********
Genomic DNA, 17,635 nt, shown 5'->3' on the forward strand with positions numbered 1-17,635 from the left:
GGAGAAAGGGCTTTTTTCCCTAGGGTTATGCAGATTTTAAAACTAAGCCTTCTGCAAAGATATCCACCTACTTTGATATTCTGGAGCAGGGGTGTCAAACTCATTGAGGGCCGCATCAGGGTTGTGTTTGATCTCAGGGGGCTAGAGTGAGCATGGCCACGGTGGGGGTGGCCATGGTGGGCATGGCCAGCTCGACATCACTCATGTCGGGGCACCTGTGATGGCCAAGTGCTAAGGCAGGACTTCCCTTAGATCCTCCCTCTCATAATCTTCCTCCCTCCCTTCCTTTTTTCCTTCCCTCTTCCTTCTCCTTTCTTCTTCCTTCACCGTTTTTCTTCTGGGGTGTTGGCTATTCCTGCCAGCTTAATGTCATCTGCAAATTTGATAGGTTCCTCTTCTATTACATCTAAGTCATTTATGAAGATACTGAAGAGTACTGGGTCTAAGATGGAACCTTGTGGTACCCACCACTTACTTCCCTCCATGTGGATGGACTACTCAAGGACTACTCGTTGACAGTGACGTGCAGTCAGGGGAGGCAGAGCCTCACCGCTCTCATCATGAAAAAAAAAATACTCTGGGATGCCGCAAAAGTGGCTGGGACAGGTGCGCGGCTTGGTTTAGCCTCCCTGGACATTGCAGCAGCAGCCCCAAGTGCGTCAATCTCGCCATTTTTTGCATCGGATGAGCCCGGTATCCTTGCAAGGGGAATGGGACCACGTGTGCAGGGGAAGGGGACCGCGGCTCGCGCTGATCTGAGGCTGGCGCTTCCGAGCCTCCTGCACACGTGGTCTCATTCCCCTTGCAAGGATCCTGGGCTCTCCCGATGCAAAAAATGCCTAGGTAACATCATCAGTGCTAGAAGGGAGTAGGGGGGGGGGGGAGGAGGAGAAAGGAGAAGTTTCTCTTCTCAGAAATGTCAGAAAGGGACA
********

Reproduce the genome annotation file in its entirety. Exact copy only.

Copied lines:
Genomic DNA, 17,635 nt, shown 5'->3' on the forward strand with positions numbered 1-17,635 from the left:
GGAGAAAGGGCTTTTTTCCCTAGGGTTATGCAGATTTTAAAACTAAGCCTTCTGCAAAGATATCCACCTACTTTGATATTCTGGAGCAGGGGTGTCAAACTCATTGAGGGCCGCATCAGGGTTGTGTTTGATCTCAGGGGGCTAGAGTGAGCATGGCCACGGTGGGGGTGGCCATGGTGGGCATGGCCAGCTCGACATCACTCATGTCGGGGCACCTGTGATGGCCAAGTGCTAAGGCAGGACTTCCCTTAGATCCTCCCTCTCATAATCTTCCTCCCTCCCTTCCTTTTTTCCTTCCCTCTTCCTTCTCCTTTCTTCTTCCTTCACCGTTTTTCTTCTGGGGTGTTGGCTATTCCTGCCAGCTTAATGTCATCTGCAAATTTGATAGGTTCCTCTTCTATTACATCTAAGTCATTTATGAAGATACTGAAGAGTACTGGGTCTAAGATGGAACCTTGTGGTACCCACCACTTACTTCCCTCCATGTGGATGGACTACTCAAGGACTACTCGTTGACAGTGACGTGCAGTCAGGGGAGGCAGAGCCTCACCGCTCTCATCATGAAAAAAAAAATACTCTGGGATGCCGCAAAAGTGGCTGGGACAGGTGCGCGGCTTGGTTTAGCCTCCCTGGACATTGCAGCAGCAGCCCCAAGTGCGTCAATCTCGCCATTTTTTGCATCGGATGAGCCCGGTATCCTTGCAAGGGGAATGGGACCACGTGTGCAGGGGAAGGGGACCGCGGCTCGCGCTGATCTGAGGCTGGCGCTTCCGAGCCTCCTGCACACGTGGTCTCATTCCCCTTGCAAGGATCCTGGGCTCTCCCGATGCAAAAAATGCCTAGGTAACATCATCAGTGCTAGAAGGGAGTAGGGGGGGGGGGGAGGAGGAGAAAGGAGAAGTTTCTCTTCTCAGAAATGTCAGAAAGGGACA